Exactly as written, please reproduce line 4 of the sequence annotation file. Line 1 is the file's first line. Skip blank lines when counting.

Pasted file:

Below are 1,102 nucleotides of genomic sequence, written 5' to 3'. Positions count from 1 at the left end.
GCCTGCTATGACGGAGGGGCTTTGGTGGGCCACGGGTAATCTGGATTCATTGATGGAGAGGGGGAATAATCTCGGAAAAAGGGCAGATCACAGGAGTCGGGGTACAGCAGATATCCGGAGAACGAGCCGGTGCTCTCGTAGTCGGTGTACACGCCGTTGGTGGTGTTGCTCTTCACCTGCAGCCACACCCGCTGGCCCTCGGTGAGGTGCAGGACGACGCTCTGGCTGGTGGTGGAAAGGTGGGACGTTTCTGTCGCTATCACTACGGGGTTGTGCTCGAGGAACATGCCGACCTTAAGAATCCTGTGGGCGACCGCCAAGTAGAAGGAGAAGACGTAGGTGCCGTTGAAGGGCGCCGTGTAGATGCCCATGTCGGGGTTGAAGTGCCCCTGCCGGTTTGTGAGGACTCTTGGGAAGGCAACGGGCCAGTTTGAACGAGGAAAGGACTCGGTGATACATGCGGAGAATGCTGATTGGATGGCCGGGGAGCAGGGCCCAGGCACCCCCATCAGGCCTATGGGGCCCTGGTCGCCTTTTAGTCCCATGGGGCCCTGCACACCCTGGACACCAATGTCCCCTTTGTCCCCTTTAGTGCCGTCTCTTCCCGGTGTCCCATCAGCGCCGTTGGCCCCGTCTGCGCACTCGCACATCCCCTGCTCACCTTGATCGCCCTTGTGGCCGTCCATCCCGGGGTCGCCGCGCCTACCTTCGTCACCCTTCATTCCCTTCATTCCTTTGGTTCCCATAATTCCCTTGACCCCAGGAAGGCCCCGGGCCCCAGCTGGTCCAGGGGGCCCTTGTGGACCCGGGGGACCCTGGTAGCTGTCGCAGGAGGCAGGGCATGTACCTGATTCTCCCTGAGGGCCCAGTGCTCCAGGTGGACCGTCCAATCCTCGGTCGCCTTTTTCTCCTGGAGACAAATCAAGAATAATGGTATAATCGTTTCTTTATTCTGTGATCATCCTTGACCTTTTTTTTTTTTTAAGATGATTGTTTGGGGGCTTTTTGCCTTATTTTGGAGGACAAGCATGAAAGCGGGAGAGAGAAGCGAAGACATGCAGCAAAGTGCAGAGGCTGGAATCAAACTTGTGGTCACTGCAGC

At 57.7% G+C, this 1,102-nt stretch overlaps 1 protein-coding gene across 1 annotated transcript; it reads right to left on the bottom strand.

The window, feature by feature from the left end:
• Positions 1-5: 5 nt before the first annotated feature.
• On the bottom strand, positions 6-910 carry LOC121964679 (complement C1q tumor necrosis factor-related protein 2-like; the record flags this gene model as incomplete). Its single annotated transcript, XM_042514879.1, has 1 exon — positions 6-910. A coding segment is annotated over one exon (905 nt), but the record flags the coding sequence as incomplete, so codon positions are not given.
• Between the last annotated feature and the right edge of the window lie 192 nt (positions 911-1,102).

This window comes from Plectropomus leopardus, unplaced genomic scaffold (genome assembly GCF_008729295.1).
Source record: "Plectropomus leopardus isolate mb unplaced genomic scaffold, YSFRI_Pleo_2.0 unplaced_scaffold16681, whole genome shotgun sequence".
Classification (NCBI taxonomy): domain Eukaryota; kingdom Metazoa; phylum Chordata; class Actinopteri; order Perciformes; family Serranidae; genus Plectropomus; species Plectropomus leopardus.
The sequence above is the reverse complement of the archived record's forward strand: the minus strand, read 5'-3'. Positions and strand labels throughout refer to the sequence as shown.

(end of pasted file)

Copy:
The window, feature by feature from the left end: